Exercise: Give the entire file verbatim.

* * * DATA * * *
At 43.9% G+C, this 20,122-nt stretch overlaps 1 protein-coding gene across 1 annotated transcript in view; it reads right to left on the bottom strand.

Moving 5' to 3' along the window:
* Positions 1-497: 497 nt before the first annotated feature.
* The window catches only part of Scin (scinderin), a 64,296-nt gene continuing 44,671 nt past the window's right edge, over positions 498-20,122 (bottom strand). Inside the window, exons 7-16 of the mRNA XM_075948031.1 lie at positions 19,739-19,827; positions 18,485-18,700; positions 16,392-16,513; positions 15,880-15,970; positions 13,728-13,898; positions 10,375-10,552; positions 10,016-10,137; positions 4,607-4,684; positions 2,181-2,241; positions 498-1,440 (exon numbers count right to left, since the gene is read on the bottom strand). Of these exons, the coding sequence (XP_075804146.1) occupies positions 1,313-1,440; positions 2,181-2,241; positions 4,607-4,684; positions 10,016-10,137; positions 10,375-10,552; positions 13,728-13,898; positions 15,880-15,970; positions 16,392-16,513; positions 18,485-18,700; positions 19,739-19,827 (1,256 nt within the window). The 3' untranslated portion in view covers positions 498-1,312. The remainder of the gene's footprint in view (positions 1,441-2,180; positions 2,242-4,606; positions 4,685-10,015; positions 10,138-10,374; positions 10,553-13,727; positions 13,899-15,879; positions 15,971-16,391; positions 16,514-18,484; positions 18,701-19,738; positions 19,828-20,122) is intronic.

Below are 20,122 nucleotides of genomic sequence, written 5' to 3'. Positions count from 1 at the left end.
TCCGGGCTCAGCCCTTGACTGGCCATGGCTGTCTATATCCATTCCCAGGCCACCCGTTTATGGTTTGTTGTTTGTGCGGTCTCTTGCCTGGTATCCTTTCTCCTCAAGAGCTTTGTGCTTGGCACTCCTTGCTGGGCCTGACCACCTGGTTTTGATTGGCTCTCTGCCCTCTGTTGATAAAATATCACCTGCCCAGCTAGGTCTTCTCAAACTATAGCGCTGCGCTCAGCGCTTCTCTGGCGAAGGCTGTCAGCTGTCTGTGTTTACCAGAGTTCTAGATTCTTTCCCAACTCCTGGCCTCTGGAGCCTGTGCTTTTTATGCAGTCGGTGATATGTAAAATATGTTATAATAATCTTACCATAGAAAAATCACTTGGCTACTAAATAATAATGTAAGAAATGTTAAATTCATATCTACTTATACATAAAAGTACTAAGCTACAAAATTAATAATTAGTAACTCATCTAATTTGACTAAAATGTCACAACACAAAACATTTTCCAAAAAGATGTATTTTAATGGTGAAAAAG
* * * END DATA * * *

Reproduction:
At 43.9% G+C, this 20,122-nt stretch overlaps 1 protein-coding gene across 1 annotated transcript in view; it reads right to left on the bottom strand.

Moving 5' to 3' along the window:
* Positions 1-497: 497 nt before the first annotated feature.
* The window catches only part of Scin (scinderin), a 64,296-nt gene continuing 44,671 nt past the window's right edge, over positions 498-20,122 (bottom strand). Inside the window, exons 7-16 of the mRNA XM_075948031.1 lie at positions 19,739-19,827; positions 18,485-18,700; positions 16,392-16,513; positions 15,880-15,970; positions 13,728-13,898; positions 10,375-10,552; positions 10,016-10,137; positions 4,607-4,684; positions 2,181-2,241; positions 498-1,440 (exon numbers count right to left, since the gene is read on the bottom strand). Of these exons, the coding sequence (XP_075804146.1) occupies positions 1,313-1,440; positions 2,181-2,241; positions 4,607-4,684; positions 10,016-10,137; positions 10,375-10,552; positions 13,728-13,898; positions 15,880-15,970; positions 16,392-16,513; positions 18,485-18,700; positions 19,739-19,827 (1,256 nt within the window). The 3' untranslated portion in view covers positions 498-1,312. The remainder of the gene's footprint in view (positions 1,441-2,180; positions 2,242-4,606; positions 4,685-10,015; positions 10,138-10,374; positions 10,553-13,727; positions 13,899-15,879; positions 15,971-16,391; positions 16,514-18,484; positions 18,701-19,738; positions 19,828-20,122) is intronic.

Below are 20,122 nucleotides of genomic sequence, written 5' to 3'. Positions count from 1 at the left end.
TCCGGGCTCAGCCCTTGACTGGCCATGGCTGTCTATATCCATTCCCAGGCCACCCGTTTATGGTTTGTTGTTTGTGCGGTCTCTTGCCTGGTATCCTTTCTCCTCAAGAGCTTTGTGCTTGGCACTCCTTGCTGGGCCTGACCACCTGGTTTTGATTGGCTCTCTGCCCTCTGTTGATAAAATATCACCTGCCCAGCTAGGTCTTCTCAAACTATAGCGCTGCGCTCAGCGCTTCTCTGGCGAAGGCTGTCAGCTGTCTGTGTTTACCAGAGTTCTAGATTCTTTCCCAACTCCTGGCCTCTGGAGCCTGTGCTTTTTATGCAGTCGGTGATATGTAAAATATGTTATAATAATCTTACCATAGAAAAATCACTTGGCTACTAAATAATAATGTAAGAAATGTTAAATTCATATCTACTTATACATAAAAGTACTAAGCTACAAAATTAATAATTAGTAACTCATCTAATTTGACTAAAATGTCACAACACAAAACATTTTCCAAAAAGATGTATTTTAATGGTGAAAAAG